It seems to be working pretty well.
To be honest, this is also happening in France and I did have reusable bags when I was living there recently. But single use and/or poor quality bags are still being sold, and also many shops keep giving away bags with their logo on it to their customers, which is somehow considered acceptable.

Here in South Africa, they also sell the bags but there doesn't seem to be any effort to reduce plastic waste, even in the richest parts of the country.
... in my opinion

User avatar
Kim O'Hara
Posts: 1005
Joined: Wed Jun 06, 2018 3:07 am
Location: Tropical Queensland, Australia

Re: Decomposing garbage bags

Post by Kim O'Hara » Wed Jan 02, 2019 10:48 am

fwiw wrote:
Wed Jan 02, 2019 10:12 am
Kim O'Hara wrote:
Wed Jan 02, 2019 6:59 am
Shops now charge customers for heavier, multi-use, bags or (increasingly) customers bring their own. It just takes a while to get into the habit of taking empty bags into the shop with you.
It seems to be working pretty well.
To be honest, this is also happening in France and I did have reusable bags when I was living there recently. But single use and/or poor quality bags are still being sold, and also many shops keep giving away bags with their logo on it to their customers, which is somehow considered acceptable.

Here in South Africa, they also sell the bags but there doesn't seem to be any effort to reduce plastic waste, even in the richest parts of the country.
These kinds of efforts depend upon local political factors and differ from state to state, let alone country to country. The important thing, I think, is that things are improving - however slowly, however erratically - and that we should all keep on pushing for improvements.

Here are some related initiatives -

Container deposit schemes to improve recycling rates (my state has just brought this in)
Bans on plastic drinking straws - and more, e.g. https://ibanplastic.com/uk-to-bans-single-use-plastics/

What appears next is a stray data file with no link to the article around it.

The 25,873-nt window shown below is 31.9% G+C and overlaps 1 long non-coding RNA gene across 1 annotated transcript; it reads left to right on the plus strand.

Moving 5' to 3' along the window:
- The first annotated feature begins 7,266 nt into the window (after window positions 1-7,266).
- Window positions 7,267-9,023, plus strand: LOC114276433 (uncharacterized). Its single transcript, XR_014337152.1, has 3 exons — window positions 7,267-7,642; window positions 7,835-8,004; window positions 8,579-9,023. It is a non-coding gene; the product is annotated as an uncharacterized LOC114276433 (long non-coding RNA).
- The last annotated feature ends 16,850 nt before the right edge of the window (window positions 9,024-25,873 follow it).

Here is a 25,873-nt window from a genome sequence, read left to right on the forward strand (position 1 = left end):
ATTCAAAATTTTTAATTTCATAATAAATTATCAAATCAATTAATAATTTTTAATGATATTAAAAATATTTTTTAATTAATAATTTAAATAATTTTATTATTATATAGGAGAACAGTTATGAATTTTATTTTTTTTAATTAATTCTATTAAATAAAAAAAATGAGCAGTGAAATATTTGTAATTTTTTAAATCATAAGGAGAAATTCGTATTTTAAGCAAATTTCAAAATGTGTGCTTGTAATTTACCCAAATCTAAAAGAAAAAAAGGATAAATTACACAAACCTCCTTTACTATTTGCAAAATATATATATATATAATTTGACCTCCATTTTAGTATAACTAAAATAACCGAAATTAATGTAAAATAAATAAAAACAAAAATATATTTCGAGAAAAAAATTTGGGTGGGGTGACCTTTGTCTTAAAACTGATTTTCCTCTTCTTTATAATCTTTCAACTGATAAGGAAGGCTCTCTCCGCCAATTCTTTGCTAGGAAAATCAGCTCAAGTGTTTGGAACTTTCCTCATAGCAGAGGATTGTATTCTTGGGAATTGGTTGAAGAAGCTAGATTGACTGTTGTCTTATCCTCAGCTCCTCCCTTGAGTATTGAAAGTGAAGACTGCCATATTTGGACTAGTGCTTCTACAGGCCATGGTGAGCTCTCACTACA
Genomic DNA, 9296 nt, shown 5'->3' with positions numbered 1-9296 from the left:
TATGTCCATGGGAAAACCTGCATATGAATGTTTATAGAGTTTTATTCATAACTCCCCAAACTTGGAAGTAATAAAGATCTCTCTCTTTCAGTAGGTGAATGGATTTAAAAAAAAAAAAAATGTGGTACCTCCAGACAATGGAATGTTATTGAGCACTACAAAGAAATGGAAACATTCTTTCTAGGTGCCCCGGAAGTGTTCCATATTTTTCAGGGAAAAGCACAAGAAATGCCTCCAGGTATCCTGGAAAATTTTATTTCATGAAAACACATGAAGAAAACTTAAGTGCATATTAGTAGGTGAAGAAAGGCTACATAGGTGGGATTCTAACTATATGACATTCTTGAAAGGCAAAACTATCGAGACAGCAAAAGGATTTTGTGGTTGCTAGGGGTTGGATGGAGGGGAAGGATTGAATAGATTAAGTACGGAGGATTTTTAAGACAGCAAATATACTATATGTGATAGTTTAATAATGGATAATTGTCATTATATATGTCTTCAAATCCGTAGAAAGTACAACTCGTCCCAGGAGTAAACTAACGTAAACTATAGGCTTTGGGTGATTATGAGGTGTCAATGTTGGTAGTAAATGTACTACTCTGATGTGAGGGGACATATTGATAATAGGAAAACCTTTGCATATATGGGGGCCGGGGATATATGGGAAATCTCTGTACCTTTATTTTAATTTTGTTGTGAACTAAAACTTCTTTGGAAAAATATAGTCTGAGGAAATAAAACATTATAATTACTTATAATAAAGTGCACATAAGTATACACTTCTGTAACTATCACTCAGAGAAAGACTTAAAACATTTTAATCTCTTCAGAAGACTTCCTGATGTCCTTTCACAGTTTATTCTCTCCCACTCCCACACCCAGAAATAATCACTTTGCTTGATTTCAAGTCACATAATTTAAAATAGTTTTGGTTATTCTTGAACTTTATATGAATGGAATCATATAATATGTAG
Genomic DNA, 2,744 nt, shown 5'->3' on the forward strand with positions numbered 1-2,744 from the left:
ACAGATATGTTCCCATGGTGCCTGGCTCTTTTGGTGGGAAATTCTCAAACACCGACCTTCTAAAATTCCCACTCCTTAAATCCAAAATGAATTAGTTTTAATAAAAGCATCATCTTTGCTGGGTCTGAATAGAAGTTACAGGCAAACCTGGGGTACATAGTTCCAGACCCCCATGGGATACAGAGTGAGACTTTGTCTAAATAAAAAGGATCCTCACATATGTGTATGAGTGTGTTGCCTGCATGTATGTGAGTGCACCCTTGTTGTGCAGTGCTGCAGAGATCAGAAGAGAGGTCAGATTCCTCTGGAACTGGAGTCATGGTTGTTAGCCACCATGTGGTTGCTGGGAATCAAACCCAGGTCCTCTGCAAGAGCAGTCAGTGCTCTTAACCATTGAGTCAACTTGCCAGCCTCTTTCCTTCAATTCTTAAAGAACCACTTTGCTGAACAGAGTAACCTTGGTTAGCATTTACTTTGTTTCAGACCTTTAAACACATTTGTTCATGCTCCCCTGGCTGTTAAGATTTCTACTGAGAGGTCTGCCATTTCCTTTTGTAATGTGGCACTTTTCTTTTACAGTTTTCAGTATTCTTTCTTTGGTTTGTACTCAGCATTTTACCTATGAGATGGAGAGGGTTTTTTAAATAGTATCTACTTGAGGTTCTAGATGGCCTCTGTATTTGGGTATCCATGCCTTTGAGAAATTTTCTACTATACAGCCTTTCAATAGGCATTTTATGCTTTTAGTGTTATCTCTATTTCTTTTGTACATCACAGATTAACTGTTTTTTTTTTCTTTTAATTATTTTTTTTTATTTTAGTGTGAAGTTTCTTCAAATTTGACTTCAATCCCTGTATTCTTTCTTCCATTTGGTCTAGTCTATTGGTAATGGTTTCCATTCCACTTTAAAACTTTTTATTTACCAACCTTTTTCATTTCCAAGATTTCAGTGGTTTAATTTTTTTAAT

BYO cups ("keep cups") instead of takeaway coffee cups
Reducing plastic packaging.

It's happening at the corporate level, too - https://www.airnewzealand.com.au/press- ... -reduction

:thumb:
Kim

paul
Posts: 10
Joined: Tue Jul 10, 2018 10:24 am
Location: Cambodia

Re: Decomposing garbage bags

Post by paul » Mon Jan 07, 2019 10:23 am

fwiw wrote:
Wed Jan 02, 2019 10:12 am
South Africa, they also sell the bags
Fast decomposing bio-degradable plastic bag effort in South Africa:

paul
Posts: 10
Joined: Tue Jul 10, 2018 10:24 am
Location: Cambodia

Re: Decomposing garbage bags

Post by paul » Mon Jan 07, 2019 10:37 am

EDP bags referred to in the OP:

What is environmentally degradable plastic?
Environmentally Degradable Plastic (EDP) is plastic that degrade in the environment with oxygen, strike force of rain drops, and wind.
The plastic molecules that are micro-organisms (bacteria) in the environment can consume as food.
Time from 500 years down to only 5 years.
This type of plastic does not rely on fermentation or the disposal of waste (compost) in bio-degradation factories and homes.

EDP bags require sunlight to break down:
http://capacitydevelopment.unido.org/wp ... elines.pdf

Henryamone
Posts: 2
Joined: Sat Mar 09, 2019 1:02 am

Decomposing garbage bags

Post by Henryamone » Tue Mar 12, 2019 11:38 am

Ok, my garbage can itself is 32 gallons, and my garbage bags are 13 gallon bags. Usually we use 3 per week which fills the can more or less.

Post Reply

Who is online

Users browsing this forum: No registered users and 11 guests